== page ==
The first time I saw Burma, I was at the Newport Charter Show. I’d spent the day running around, seeing one luxurious fiberglass yacht after another. They were not all the same: The Newport Charter Boat Show is for yachts that charter in New England in the summer, instead of the Med, and that generally draws a less-blingy kind of boat to begin with, but I had seen sailing yachts and power yachts, yachts with hot tubs, yachts with jet tenders, big yachts and small yachts…even a lovingly refitted old Burger and a flashy Turkish gulet. But I was weary and starting to feel like I’d had the nautical equivalent of Chinese food: All these fancy boats, and an hour later, I was hungry again.
There was a boat I’d noted on the dock plan that seemed, well, very “one-of-these-things-is-not-like-the-other,” to quote “Sesame Street.” Burma was a 58-foot wooden motorsailer and since I have a soft spot for motorsailers, I decided one more boat wouldn’t kill me. When I found her, off the beaten path in a quieter part of the show, my heart fluttered just a little bit faster. She sat at the dock looking out of place, yet regal, confident. I went aboard and found her owner and captain, Michael McMenemy, exuding the same bemused detachment, as he sat in the pilothouse reading a paperback. I gushed, we bonded, and a few months later my partner and I were in Brooklin, Maine, to join Michael and his wife, Debbie, on a five-day cruise of the region.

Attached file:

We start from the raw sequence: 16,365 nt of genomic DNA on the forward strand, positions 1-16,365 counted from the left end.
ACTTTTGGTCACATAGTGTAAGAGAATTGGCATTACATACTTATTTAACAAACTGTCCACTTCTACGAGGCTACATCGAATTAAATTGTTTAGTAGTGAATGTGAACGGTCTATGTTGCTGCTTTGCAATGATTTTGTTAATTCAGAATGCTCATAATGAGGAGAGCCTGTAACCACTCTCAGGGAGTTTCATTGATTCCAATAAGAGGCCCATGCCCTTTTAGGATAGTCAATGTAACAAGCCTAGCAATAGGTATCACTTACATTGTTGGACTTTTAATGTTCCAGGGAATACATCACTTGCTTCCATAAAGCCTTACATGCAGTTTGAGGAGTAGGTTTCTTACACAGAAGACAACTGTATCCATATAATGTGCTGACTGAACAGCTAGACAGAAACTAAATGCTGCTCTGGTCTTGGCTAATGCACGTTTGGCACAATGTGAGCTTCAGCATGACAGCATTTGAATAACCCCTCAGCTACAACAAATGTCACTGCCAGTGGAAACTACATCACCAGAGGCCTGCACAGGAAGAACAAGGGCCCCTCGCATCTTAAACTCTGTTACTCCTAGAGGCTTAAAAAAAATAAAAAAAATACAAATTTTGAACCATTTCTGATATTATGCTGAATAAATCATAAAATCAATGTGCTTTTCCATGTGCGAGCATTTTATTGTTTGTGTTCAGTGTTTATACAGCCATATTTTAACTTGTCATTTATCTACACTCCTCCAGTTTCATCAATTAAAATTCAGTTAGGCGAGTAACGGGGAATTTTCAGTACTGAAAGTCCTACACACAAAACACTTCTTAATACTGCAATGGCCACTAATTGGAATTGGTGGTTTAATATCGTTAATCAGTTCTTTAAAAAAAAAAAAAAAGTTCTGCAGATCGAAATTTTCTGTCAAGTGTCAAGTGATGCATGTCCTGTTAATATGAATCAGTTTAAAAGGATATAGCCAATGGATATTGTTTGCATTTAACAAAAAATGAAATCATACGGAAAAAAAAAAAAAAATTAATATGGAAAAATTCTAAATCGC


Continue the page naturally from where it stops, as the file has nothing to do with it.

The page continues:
We arrived in the late afternoon and decided to get underway the next morning, on a very loose itinerary that would depart the Benjamin River for some day sailing to Southwest and Northeast Harbors. The winds were light so Michael kept the sails covered, explaining that he uses them mostly when offshore or in heavy winds. They add an extra knot to the 8.5-knot cruising speed he gets under power alone, increasing fuel economy, and they also help to steady the boat in sloppy seas.